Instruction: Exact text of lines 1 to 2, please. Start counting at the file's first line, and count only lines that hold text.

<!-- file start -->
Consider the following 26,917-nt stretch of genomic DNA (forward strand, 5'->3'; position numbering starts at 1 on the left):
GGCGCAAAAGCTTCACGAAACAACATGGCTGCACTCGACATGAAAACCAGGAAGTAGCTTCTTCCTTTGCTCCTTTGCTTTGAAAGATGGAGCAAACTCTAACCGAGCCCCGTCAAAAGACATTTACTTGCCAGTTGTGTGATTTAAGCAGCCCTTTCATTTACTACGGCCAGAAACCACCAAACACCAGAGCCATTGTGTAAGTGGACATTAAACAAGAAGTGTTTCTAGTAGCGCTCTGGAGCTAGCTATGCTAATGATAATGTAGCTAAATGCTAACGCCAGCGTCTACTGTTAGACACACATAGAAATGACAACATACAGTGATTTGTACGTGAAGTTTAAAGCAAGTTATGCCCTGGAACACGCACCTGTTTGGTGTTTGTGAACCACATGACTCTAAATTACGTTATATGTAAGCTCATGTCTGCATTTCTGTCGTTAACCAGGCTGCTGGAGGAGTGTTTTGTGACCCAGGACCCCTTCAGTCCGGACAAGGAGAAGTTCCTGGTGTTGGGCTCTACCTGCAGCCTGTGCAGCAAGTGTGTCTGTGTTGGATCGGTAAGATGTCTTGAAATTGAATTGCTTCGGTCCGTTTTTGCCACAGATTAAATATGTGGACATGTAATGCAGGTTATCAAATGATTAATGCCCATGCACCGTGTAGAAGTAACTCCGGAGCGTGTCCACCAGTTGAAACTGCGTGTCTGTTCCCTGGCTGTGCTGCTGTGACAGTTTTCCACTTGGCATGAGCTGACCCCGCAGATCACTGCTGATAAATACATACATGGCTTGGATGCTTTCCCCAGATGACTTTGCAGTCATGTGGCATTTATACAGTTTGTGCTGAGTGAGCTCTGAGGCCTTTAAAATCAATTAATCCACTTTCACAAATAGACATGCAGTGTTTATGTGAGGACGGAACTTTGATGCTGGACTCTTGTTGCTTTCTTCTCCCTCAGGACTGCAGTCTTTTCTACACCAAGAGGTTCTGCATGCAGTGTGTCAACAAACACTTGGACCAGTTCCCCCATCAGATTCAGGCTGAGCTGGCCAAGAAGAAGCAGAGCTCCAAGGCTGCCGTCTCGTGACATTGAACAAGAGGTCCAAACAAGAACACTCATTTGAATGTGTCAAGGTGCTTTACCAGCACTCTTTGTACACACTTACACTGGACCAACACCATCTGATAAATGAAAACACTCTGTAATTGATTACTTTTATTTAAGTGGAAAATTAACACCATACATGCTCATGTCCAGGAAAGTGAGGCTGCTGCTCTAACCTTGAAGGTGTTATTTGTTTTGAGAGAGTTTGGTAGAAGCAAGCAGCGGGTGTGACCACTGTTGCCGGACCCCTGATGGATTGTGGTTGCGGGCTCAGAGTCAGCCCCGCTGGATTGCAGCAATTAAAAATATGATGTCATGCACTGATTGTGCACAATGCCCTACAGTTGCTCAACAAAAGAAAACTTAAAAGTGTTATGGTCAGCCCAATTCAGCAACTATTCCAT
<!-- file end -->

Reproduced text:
Consider the following 26,917-nt stretch of genomic DNA (forward strand, 5'->3'; position numbering starts at 1 on the left):
GGCGCAAAAGCTTCACGAAACAACATGGCTGCACTCGACATGAAAACCAGGAAGTAGCTTCTTCCTTTGCTCCTTTGCTTTGAAAGATGGAGCAAACTCTAACCGAGCCCCGTCAAAAGACATTTACTTGCCAGTTGTGTGATTTAAGCAGCCCTTTCATTTACTACGGCCAGAAACCACCAAACACCAGAGCCATTGTGTAAGTGGACATTAAACAAGAAGTGTTTCTAGTAGCGCTCTGGAGCTAGCTATGCTAATGATAATGTAGCTAAATGCTAACGCCAGCGTCTACTGTTAGACACACATAGAAATGACAACATACAGTGATTTGTACGTGAAGTTTAAAGCAAGTTATGCCCTGGAACACGCACCTGTTTGGTGTTTGTGAACCACATGACTCTAAATTACGTTATATGTAAGCTCATGTCTGCATTTCTGTCGTTAACCAGGCTGCTGGAGGAGTGTTTTGTGACCCAGGACCCCTTCAGTCCGGACAAGGAGAAGTTCCTGGTGTTGGGCTCTACCTGCAGCCTGTGCAGCAAGTGTGTCTGTGTTGGATCGGTAAGATGTCTTGAAATTGAATTGCTTCGGTCCGTTTTTGCCACAGATTAAATATGTGGACATGTAATGCAGGTTATCAAATGATTAATGCCCATGCACCGTGTAGAAGTAACTCCGGAGCGTGTCCACCAGTTGAAACTGCGTGTCTGTTCCCTGGCTGTGCTGCTGTGACAGTTTTCCACTTGGCATGAGCTGACCCCGCAGATCACTGCTGATAAATACATACATGGCTTGGATGCTTTCCCCAGATGACTTTGCAGTCATGTGGCATTTATACAGTTTGTGCTGAGTGAGCTCTGAGGCCTTTAAAATCAATTAATCCACTTTCACAAATAGACATGCAGTGTTTATGTGAGGACGGAACTTTGATGCTGGACTCTTGTTGCTTTCTTCTCCCTCAGGACTGCAGTCTTTTCTACACCAAGAGGTTCTGCATGCAGTGTGTCAACAAACACTTGGACCAGTTCCCCCATCAGATTCAGGCTGAGCTGGCCAAGAAGAAGCAGAGCTCCAAGGCTGCCGTCTCGTGACATTGAACAAGAGGTCCAAACAAGAACACTCATTTGAATGTGTCAAGGTGCTTTACCAGCACTCTTTGTACACACTTACACTGGACCAACACCATCTGATAAATGAAAACACTCTGTAATTGATTACTTTTATTTAAGTGGAAAATTAACACCATACATGCTCATGTCCAGGAAAGTGAGGCTGCTGCTCTAACCTTGAAGGTGTTATTTGTTTTGAGAGAGTTTGGTAGAAGCAAGCAGCGGGTGTGACCACTGTTGCCGGACCCCTGATGGATTGTGGTTGCGGGCTCAGAGTCAGCCCCGCTGGATTGCAGCAATTAAAAATATGATGTCATGCACTGATTGTGCACAATGCCCTACAGTTGCTCAACAAAAGAAAACTTAAAAGTGTTATGGTCAGCCCAATTCAGCAACTATTCCAT